Groupyr: Sparse Group Lasso in Python

Groupyr is a scikit-learn compatible implementation of the sparse group lasso linear model. It is intended for high-dimensional supervised learning problems where related covariates can be assigned to predefined groups.

The Sparse Group Lasso

The sparse group lasso 1 is a penalized regression approach that combines the group lasso with the normal lasso penalty to promote both global sparsity and group-wise sparsity. It estimates a target variable \(\hat{y}\) from a feature matrix \(\mathbf{X}\), using

\[\hat{y} = \mathbf{X} \hat{\beta},\]

where the coefficients in \(\hat{\beta}\) characterize the relationship between the features and the target and must satisfy 1

\[\hat{\beta} = \min_{\beta} \frac{1}{2} || y - \sum_{\ell = 1}^{G} \mathbf{X}^{(\ell)} \beta^{(\ell)} ||_2^2 + (1 - \alpha) \lambda \sum_{\ell = 1}^{G} \sqrt{p_{\ell}} ||\beta^{(\ell)}||_2 + \alpha \lambda ||\beta||_1,\]

where \(G\) is the total number of groups, \(\mathbf{X}^{(\ell)}\) is the submatrix of \(\mathbf{X}\) with columns belonging to group \(\ell\), \(\beta^{(\ell)}\) is the coefficient vector of group \(\ell\), and \(p_{\ell}\) is the length of \(\beta^{(\ell)}\). The model hyperparameter \(\alpha\) controls the combination of the group-lasso and the lasso, with \(\alpha=0\) giving the group lasso fit and \(\alpha=1\) yielding the lasso fit. The hyperparameter \(\lambda\) controls the strength of the regularization.

Installation

See the installation guide for installation instructions.

Usage

Groupyr is compatible with the scikit-learn API and its estimators offer the same instantiate, fit, predict workflow that will be familiar to scikit-learn users. See the API and examples for full details. Here, we describe only the key differences necessary for scikit-learn users to get started with groupyr.

For syntactic parallelism with the scikit-learn ElasticNet estimator, we use the keyword l1_ratio to refer to SGL’s \(\alpha\) hyperparameter above that controls the mixture of group lasso and lasso penalties. In addition to keyword parameters shared with scikit-learn’s ElasticNet, ElasticNetCV, LogisticRegression, and LogisticRegressionCV estimators, users must specify the group assignments for the columns of the feature matrix X. This is done during estimator instantiation using the groups parameter, which accepts a list of numpy arrays, where the \(i\)-th array specifies the feature indices of the \(i\)-th group. If no grouping information is provided, the default behavior assigns all features to one group.

Groupyr also offers cross-validation estimators that automatically select the best values of the hyperparameters \(\alpha\) and \(\lambda\) using either an exhaustive grid search (with tuning_strategy="grid") or sequential model based optimization (SMBO) using the scikit-optimize library (with tuning_strategy="bayes"). For the grid search strategy, our implementation is more efficient than using the base estimator with scikit-learn’s GridSearchCV because it makes use of warm-starting, where the model is fit along a pre-defined regularization path and the solution from the previous fit is used as the initial guess for the current hyperparameter value. The randomness associated with SMBO complicates the use of a warm start strategy; it can be difficult to determine which of the previously attempted hyperparameter combinations should provide the initial guess for the current evaluation. However, even without warm-starting, we find that the SMBO strategy usually outperforms grid search because far fewer evaluations are needed to arrive at the optimal hyperparameters. We provide examples of both strategies.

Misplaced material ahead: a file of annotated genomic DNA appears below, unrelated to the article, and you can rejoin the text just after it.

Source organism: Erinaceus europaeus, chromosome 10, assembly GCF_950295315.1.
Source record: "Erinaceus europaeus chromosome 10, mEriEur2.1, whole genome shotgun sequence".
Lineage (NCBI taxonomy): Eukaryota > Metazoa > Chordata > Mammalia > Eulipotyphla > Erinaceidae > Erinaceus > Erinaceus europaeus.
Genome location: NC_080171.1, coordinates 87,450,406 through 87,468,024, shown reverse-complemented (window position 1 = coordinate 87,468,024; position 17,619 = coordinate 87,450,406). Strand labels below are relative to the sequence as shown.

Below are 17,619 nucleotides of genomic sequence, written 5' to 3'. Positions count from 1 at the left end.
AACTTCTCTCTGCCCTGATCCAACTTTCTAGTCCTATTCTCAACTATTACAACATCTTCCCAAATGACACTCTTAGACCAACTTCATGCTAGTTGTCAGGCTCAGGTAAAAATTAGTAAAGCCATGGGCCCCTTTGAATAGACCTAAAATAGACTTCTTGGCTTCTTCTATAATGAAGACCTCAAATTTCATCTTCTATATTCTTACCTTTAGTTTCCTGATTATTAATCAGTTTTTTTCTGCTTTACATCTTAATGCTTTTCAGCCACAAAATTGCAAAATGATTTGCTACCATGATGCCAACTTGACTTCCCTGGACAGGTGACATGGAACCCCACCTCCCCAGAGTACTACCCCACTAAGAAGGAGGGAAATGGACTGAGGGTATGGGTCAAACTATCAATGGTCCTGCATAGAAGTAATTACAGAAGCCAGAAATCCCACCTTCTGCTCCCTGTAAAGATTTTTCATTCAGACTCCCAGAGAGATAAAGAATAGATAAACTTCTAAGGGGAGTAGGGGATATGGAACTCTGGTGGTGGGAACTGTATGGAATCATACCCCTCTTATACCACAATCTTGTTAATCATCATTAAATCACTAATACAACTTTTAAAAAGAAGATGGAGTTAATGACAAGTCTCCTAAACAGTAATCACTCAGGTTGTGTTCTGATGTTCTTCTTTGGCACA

API Documentation

See the API Documentation for detailed documentation of the API.

Examples

And look at the example gallery for a set of introductory examples.

Citing groupyr

If you use groupyr in a scientific publication, we would appreciate citations. Please see our citation instructions for the latest reference and a bibtex entry.

Acknowledgements

Groupyr development is supported through a grant from the Gordon and Betty Moore Foundation and from the Alfred P. Sloan Foundation to the University of Washington eScience Institute, as well as NIMH BRAIN Initiative grant 1RF1MH121868-01 to Ariel Rokem (University of Washington).

The API design of groupyr was facilitated by the scikit-learn project template and it therefore borrows heavily from scikit-learn 2. Groupyr relies on the copt optimization library 3 for its solver. The groupyr logo is a flipped silhouette of an image from J. E. Randall and is licensed CC BY-SA.

References

1(1,2)

Simon, N., Friedman, J., Hastie, T., & Tibshirani, R. (2013). A sparse-group lasso. Journal of Computational and Graphical Statistics, 22(2), 231-245.

2

Pedregosa et al. (2011). Scikit-learn: Machine Learning in Python. Journal of Machine Learning Research, 12, 2825-2830; Buitnick et al. (2013). API design for machine learning software: experiences from the scikit-learn project. ECML PKDD Workshop: Languages for Data Mining and Machine Learning, 108-122.

3

Pedregosa et al. (2020). copt: composite optimization in Python. DOI:10.5281/zenodo.1283339.